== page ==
(Austin) – Dr Greg Smith, chief executive of Clear Creek ISD in League City, was named Superintendent of the Year (SOTY) by the Texas Association of School Boards in Austin September 28.   Smith, superintendent of Clear Creek ISD for four years, serves more than 40,000 students and has 27 years of administrative experience. Smith earned a bachelor’s degree at Oakland University, master’s degree at the University of Houston-Clear Lake, and doctorate at Texas A&M University.

State finalists for the prestigious award included René Gutiérrez, Edinburg CISD, ESC 1; Charles Dupre, Pflugerville ISD, ESC 13; Dennis McEntire, Presidio ISD, ESC 18; and Michael Zolkoski, Ysleta ISD, ESC 19. 

SOTY candidates are chosen for their dedication to improving educational quality, board/superintendent relations, student achievement, and commitment to public support and involvement in education. Superintendents from any of the state’s 1,034 school districts are eligible for nomination by their local boards of trustees. District nominees are submitted to a regional selection committee, which submits one nominee per region to the state selection committee. Smith received an award and a Superintendent of the Year ring from Balfour, program underwriter. State finalists also received an award from Balfour.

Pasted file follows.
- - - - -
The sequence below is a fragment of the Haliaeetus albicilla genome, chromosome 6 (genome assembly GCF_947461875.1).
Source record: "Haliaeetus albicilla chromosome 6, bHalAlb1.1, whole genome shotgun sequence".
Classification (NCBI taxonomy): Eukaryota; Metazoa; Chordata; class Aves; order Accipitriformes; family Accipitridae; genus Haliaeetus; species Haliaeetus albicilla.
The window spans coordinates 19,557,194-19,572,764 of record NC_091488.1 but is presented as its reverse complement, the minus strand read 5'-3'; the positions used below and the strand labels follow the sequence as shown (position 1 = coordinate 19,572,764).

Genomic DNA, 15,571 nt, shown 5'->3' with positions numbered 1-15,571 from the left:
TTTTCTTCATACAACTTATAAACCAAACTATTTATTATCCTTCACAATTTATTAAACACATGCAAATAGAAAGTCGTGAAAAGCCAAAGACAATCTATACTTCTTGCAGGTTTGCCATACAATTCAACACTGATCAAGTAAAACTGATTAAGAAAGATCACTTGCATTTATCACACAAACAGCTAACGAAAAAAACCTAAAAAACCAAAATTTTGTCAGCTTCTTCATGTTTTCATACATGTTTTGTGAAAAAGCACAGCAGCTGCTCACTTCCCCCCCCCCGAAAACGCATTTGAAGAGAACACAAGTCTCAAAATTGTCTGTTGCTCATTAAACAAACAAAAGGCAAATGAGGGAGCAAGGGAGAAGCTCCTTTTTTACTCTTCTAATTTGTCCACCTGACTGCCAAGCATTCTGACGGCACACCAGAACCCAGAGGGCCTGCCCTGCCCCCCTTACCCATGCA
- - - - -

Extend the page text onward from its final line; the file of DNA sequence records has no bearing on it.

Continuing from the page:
Regional winners nominated by the ESCs were Brett Belmarez, Skidmore-Tynan ISD, ESC 2; Malcolm Nash, Sabine Pass ISD, ESC 5; Darrell Myers, Livingston ISD, ESC 6; J. Glenn Hambrick, Carthage ISD, ESC 7; Rose Mary Neshyba, Red Lick ISD, ESC 8; John Baker, Seymour ISD, ESC 9; Ken Helvey, Allen ISD, ESC 10; G. Wayne Rotan, Glen Rose ISD, ESC 11; Robert Muller, Killeen ISD, ESC 12; Joey Light, Wylie ISD, ESC 14; Walter Holik, Jr., Wall ISD, ESC 15; Mike Wartes, Canyon ISD, ESC 16; Deanna Logan, Ralls ISD, ESC 17; and Gail Siller, Fort Sam Houston ISD, ESC 20.

TASB is a nonprofit association established in 1949 to serve local public school districts. School board members are the largest group of publicly elected officials in the state. The districts they represent serve more than 4.9 million students.